The controversy over the right of habeas corpus for U.S. terror detainees has obscured the fact that the legal process put in place by Congress for settling other detainee appeals has been quietly at work. On Monday, an appeals court hearing one such case found that Huzaifa Parhat, a Uighur from China, was not an “enemy combatant.” The court ordered the military to release him, transfer him to another prison or hold a new hearing.
Mr. Parhat and the 16 other Uighurs currently detained in Guantánamo have all been cleared for release by the U.S. military. Congress is also supportive. On June 4, Rep. Bill Delahunt (D., MA) and Dana Rohrabacher (R., CA) proposed resettlement for them in the U.S. The two Congressmen have also petitioned Defense Secretary Robert Gates for assistance.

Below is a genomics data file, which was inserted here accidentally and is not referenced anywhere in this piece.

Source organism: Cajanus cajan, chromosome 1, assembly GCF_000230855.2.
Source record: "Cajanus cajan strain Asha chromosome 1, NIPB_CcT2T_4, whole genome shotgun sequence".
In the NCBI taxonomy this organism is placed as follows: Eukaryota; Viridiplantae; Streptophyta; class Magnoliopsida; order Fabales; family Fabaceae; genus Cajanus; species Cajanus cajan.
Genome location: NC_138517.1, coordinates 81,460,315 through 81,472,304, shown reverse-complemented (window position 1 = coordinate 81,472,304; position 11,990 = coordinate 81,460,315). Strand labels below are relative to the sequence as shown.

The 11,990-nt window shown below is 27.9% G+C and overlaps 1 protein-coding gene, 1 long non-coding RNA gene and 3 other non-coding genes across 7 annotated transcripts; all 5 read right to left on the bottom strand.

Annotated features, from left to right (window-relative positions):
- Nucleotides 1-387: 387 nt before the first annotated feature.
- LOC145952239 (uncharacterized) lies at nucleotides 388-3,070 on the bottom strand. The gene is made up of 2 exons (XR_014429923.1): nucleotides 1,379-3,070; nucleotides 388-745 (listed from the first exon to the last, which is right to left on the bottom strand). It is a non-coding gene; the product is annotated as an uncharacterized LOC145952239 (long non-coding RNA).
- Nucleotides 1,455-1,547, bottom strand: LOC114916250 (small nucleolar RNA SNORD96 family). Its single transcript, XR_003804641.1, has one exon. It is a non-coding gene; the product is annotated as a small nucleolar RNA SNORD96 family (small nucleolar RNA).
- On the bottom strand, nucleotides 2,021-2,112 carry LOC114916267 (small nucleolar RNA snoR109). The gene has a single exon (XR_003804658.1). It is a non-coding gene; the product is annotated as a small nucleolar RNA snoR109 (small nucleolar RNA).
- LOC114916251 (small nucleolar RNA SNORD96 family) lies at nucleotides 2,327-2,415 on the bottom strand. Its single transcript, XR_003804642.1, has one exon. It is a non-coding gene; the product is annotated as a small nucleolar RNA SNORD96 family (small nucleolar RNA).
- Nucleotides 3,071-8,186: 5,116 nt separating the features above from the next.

Resettling these detainees might not be simple, but after their six years of detention, it is the right thing to do. Uighurs are an ethnic Turkic people who live in China’s vast northwest regions. The 17 Guantánamo Uighurs were captured in Afghanistan and Pakistan. Many were snared by bounty hunters and sold to the U.S. military. Some of these Uighurs may admittedly be fighters. But they have no beef with the U.S. or its allies — their fight is against China.